The Surface Area Configuration for Features tool, shown in Figure 3, lets you enable and disable individual features. Depending on which services you have installed, you’ll see different selections in this tool. Here’s a summary of the features that you can manage with this tool.

Analysis Services Features

  • Ad-hoc Data Mining Queries allow Analysis Services to use external data sources via OPENROWSET.
  • Anonymous Connections allow unauthenticated users to connect to Analysis Services.
  • Linked Objects enables linking dimensions and measures between instances of Analysis Services.
  • User-Defined Functions allows loading user-defined functions from COM objects.

Database Engine Features

  • Ad-hoc Remote Queries allows using OPENROWSET and OPENDATASOURCE.
  • CLR Integration allows using stored procedures and other code written using the .NET Common Language Runtime.
  • Database Mail lets you use the new Database Mail system to send e-mail from SQL Server.
  • HTTP Access enables HTTP endpoints to allow SQL Server to accept HTTP connections.
  • OLE Automation enables the OLE automation extended stored procedures.
  • Service Brokerenables Service Broker endpoints.
  • SMO and DMO turns on Server Management Objects and Distributed Management Objects.
  • SQL Mail lets you use the older SQL Mail syntax for sending e-mail from SQL Server.
  • Web Assistant enables the Web Assistant for automatic output to Web pages.
  • xp_cmdshell turns on the xp_cmdshell extended stored procedure.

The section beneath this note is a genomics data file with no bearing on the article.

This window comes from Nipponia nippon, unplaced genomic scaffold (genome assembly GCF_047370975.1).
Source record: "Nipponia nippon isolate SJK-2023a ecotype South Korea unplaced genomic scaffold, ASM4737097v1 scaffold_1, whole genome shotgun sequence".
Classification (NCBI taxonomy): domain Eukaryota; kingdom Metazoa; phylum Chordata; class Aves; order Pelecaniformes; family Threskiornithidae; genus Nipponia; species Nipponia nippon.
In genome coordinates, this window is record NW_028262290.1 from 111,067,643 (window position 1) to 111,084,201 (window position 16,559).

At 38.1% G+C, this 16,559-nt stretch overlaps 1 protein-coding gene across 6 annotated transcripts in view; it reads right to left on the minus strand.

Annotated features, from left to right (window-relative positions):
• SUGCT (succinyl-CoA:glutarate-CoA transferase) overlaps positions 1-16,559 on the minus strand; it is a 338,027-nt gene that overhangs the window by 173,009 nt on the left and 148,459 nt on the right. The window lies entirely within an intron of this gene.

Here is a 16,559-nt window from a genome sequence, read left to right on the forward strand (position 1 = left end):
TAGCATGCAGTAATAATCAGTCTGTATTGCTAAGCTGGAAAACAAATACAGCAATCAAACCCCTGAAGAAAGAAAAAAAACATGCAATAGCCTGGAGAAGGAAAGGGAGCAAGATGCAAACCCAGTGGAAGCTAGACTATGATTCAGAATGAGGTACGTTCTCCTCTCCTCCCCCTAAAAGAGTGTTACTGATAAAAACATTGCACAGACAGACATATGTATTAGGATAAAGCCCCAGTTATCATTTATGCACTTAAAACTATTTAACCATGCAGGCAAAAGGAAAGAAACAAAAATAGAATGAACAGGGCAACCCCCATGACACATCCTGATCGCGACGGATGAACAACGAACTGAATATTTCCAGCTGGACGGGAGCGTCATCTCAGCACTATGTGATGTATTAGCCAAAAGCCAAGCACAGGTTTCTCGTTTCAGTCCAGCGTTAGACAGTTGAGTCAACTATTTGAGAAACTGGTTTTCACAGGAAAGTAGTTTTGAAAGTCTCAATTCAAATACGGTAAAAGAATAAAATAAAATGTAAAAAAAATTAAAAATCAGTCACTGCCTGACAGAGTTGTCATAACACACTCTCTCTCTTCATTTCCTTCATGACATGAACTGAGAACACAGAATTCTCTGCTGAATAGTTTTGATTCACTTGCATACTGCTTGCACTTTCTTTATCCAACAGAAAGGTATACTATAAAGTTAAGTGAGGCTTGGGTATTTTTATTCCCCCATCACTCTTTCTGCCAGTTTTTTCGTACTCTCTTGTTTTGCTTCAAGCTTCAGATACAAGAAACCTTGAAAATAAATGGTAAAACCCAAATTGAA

Reporting Services Features

  • HTTP and Web Service Requests allows Reporting Services to deliver reports via HTTP.
  • Scheduled Events and Report Delivery enables “push” delivery of reports.

As you can see, there is a fairly wide variety of features that you can turn on or off in the features configuration tool. In new SQL Server 2005 installations, you’ll find that the bulk of these features are disabled by default. This is a radical change from SQL Server 2000, where just about everything was enabled right out of the box.

Be Smart About Your Surface Area

If you’ve been administering SQL Server installations for a few years, your first reaction to this new approach to things may be to simply turn everything back on. After all, one of the great things about SQL Server has always been the sheer number of powerful features that it manages to pack into a reasonably-priced package. Why not take advantage of all of those features as long as they’re still in the box?

The answer is that there’s nothing wrong with taking advantage of powerful features—when you need them. But, when you don’t need them, it’s safer to turn these features off so that they can’t be misused. If you own a chainsaw, you keep it in its case in the garage when you’re not using it, rather than on the couch in the living room (at least, I hope you do!). Treat the powerful but dangerous features of SQL Server with the same care, and you’ll be better protected just in case anything does go wrong in the future, whether from a malicious user or an as-yet-undiscovered security hole.

About the Author

Mike Gunderloy is the author of over 20 books and numerous articles on development topics, and the lead developer for Larkware. Check out his latest books, Coder to Developer (from which this article was partially adapted) and Developer to Designer, both from Sybex. When he’s not writing code, Mike putters in the garden on his farm in eastern Washington state.